To read her MSC story, click here or on the photo.
As part of her internship, Ola interviewed over 20 clients of the UHDP project to learn what impact MEDA's work was having on them, their business and their families. The method they used to measure their life changes is called Most Significant Change (MSC).
At the end of her internship, Ola decided to complete the exercise herself to see what she was able to achieve, how has she changed and what she has learned most from the experience.
To read her MSC story, click here or on the photo.
My first visit to the Centre for Social Innovation at Regent Park was uplifting. I’d arrived at the first community Impact Investing Fair, a room brimming with smiling faces and glowing with slight perspiration, thanks to Toronto’s infamous humidity.
The evening began with a presentation from the charismatic “Sustainable Economist,” Tim Nash, who dispelled the mysteries behind impact investing. Swiftly cutting through clunky terms like portfolio, market risk and liquidity, Nash boiled down the essence of impact investing. Afterwards, a number of entrepreneurial investment funds pitched their cause and expected returns to the crowd.
There were many conversations that night that I would have loved to continue for lengthy coffee breaks. Though from different backgrounds, the people present spoke a common language, one that understood the value of putting their money into something worth investing for. Sure, your own financial security is important – but at what economic benefit are you willing to allocate your funds to blue chips or off to mutual funds? I feel that it is much like the clothes we buy, never once contemplating the supply chains of our jeans and jackets. Where is our money going?
Ignorance is bliss, but meaningful investment is better.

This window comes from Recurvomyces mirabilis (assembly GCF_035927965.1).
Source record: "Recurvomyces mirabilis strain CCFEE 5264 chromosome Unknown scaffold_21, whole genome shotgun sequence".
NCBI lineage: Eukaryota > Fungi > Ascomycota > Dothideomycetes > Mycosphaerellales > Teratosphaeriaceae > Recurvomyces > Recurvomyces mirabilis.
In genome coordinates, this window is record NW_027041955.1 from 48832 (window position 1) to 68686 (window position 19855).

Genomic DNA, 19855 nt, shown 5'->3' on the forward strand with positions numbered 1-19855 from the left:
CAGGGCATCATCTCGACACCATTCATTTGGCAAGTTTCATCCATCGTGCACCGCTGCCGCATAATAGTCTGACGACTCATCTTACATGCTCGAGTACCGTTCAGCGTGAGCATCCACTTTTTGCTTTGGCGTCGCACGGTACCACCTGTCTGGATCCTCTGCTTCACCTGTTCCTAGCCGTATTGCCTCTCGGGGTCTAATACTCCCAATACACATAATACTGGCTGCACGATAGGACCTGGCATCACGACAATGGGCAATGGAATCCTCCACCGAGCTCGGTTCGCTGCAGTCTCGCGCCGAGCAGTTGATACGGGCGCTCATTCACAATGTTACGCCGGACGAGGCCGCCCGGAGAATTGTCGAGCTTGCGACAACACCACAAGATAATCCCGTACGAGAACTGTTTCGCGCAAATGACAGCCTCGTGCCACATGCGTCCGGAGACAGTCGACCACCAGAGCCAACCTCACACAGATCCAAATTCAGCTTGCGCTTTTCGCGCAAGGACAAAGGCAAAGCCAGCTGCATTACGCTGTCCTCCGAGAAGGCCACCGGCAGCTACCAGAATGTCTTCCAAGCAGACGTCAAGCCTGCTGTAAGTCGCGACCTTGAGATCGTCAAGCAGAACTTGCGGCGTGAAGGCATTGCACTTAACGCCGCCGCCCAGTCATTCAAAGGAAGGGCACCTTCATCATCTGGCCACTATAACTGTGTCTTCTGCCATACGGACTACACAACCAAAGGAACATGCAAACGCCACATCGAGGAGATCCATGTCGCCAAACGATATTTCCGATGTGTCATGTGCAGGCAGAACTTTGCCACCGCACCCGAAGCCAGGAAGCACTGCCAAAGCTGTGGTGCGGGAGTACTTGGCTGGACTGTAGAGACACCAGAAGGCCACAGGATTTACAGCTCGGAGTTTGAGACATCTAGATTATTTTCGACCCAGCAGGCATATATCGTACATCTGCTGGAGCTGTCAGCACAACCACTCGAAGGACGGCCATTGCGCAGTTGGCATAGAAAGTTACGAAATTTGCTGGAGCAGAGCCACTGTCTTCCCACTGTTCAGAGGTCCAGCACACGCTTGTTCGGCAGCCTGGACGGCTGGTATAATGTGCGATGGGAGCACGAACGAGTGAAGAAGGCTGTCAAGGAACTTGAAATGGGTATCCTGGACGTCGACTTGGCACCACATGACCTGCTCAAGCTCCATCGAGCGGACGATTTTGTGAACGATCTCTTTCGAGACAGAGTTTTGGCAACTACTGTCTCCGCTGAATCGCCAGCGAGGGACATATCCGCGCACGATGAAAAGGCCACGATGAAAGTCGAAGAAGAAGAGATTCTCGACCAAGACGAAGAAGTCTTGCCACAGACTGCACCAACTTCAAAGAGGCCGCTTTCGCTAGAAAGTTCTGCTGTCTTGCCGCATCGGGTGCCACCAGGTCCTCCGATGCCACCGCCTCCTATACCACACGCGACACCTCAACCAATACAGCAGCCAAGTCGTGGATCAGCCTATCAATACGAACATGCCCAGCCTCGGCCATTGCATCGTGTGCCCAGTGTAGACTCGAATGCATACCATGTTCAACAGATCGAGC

The term impact investing started to gain traction in 2009, with the establishment of the Global Impact Investing Network (GIIN). Since then, leading publications and groups have jumped in.
Dipping my toes in the water
With all this discourse on the glorious frontier of Impact Investing, I craved a reduction in talk and uptake in action. And this started with myself. Several months ago I finally stumbled upon an impact investment opportunity that met my investment needs. It happened serendipitously through a conversation with the CFO of MEDA (my previous employer) that they had a Risk Capital Fund. With a low minimum investment of $1000, returns of 2 – 4%, and high social-environmental investment standards, I had found my match.
Agro Capital Management (ACM), one of MEDA’s investments. ACM sells and finances agricultural equipment to small farmers to help create more profitable operations in the Ukraine.
My relationship with impact investing has mostly been rocky, a lot of talk and little action. I’ve learned that I need to be thorough and patient in my search. Impact investments do exist, and there is no shortage of places where money is needed. Investing safely and wisely means due diligence plays a serious role at this stage. Until impact investing becomes a staple in mutual funds, us investors will have to take a more active stance, and spend more time and resources understanding, supporting and promoting the industry. As difficult as my impact investment pursuits are, I’m in it for the long haul. Are you?